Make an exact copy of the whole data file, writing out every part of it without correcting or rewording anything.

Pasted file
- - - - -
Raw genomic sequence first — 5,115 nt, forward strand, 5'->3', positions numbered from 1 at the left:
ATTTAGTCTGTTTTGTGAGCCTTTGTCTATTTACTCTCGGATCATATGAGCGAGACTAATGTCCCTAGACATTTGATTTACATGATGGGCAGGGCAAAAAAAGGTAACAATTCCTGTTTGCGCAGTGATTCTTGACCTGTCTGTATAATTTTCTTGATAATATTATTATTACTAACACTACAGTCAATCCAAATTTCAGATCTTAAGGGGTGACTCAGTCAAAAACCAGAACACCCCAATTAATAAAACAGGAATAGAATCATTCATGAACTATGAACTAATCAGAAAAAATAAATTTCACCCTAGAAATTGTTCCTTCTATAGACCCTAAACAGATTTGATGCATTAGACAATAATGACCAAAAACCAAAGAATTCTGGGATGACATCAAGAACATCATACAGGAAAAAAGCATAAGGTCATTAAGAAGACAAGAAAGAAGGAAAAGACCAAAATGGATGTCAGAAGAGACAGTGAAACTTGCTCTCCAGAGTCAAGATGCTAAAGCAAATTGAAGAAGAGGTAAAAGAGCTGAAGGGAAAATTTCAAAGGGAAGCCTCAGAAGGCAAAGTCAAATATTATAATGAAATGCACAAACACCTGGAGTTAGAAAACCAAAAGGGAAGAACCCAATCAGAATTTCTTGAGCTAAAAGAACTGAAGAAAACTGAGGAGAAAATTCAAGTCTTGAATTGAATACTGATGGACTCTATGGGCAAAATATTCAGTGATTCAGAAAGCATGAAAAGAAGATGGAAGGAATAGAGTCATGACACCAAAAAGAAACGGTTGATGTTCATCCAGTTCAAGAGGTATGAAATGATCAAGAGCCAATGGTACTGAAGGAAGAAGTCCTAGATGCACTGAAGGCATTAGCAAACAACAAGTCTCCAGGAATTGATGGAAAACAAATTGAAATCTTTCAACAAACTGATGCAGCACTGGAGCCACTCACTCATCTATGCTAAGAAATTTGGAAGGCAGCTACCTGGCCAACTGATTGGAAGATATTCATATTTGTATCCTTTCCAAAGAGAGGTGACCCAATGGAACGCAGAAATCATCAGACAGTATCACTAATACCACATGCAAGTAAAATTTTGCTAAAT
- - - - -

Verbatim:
Raw genomic sequence first — 5,115 nt, forward strand, 5'->3', positions numbered from 1 at the left:
ATTTAGTCTGTTTTGTGAGCCTTTGTCTATTTACTCTCGGATCATATGAGCGAGACTAATGTCCCTAGACATTTGATTTACATGATGGGCAGGGCAAAAAAAGGTAACAATTCCTGTTTGCGCAGTGATTCTTGACCTGTCTGTATAATTTTCTTGATAATATTATTATTACTAACACTACAGTCAATCCAAATTTCAGATCTTAAGGGGTGACTCAGTCAAAAACCAGAACACCCCAATTAATAAAACAGGAATAGAATCATTCATGAACTATGAACTAATCAGAAAAAATAAATTTCACCCTAGAAATTGTTCCTTCTATAGACCCTAAACAGATTTGATGCATTAGACAATAATGACCAAAAACCAAAGAATTCTGGGATGACATCAAGAACATCATACAGGAAAAAAGCATAAGGTCATTAAGAAGACAAGAAAGAAGGAAAAGACCAAAATGGATGTCAGAAGAGACAGTGAAACTTGCTCTCCAGAGTCAAGATGCTAAAGCAAATTGAAGAAGAGGTAAAAGAGCTGAAGGGAAAATTTCAAAGGGAAGCCTCAGAAGGCAAAGTCAAATATTATAATGAAATGCACAAACACCTGGAGTTAGAAAACCAAAAGGGAAGAACCCAATCAGAATTTCTTGAGCTAAAAGAACTGAAGAAAACTGAGGAGAAAATTCAAGTCTTGAATTGAATACTGATGGACTCTATGGGCAAAATATTCAGTGATTCAGAAAGCATGAAAAGAAGATGGAAGGAATAGAGTCATGACACCAAAAAGAAACGGTTGATGTTCATCCAGTTCAAGAGGTATGAAATGATCAAGAGCCAATGGTACTGAAGGAAGAAGTCCTAGATGCACTGAAGGCATTAGCAAACAACAAGTCTCCAGGAATTGATGGAAAACAAATTGAAATCTTTCAACAAACTGATGCAGCACTGGAGCCACTCACTCATCTATGCTAAGAAATTTGGAAGGCAGCTACCTGGCCAACTGATTGGAAGATATTCATATTTGTATCCTTTCCAAAGAGAGGTGACCCAATGGAACGCAGAAATCATCAGACAGTATCACTAATACCACATGCAAGTAAAATTTTGCTAAAT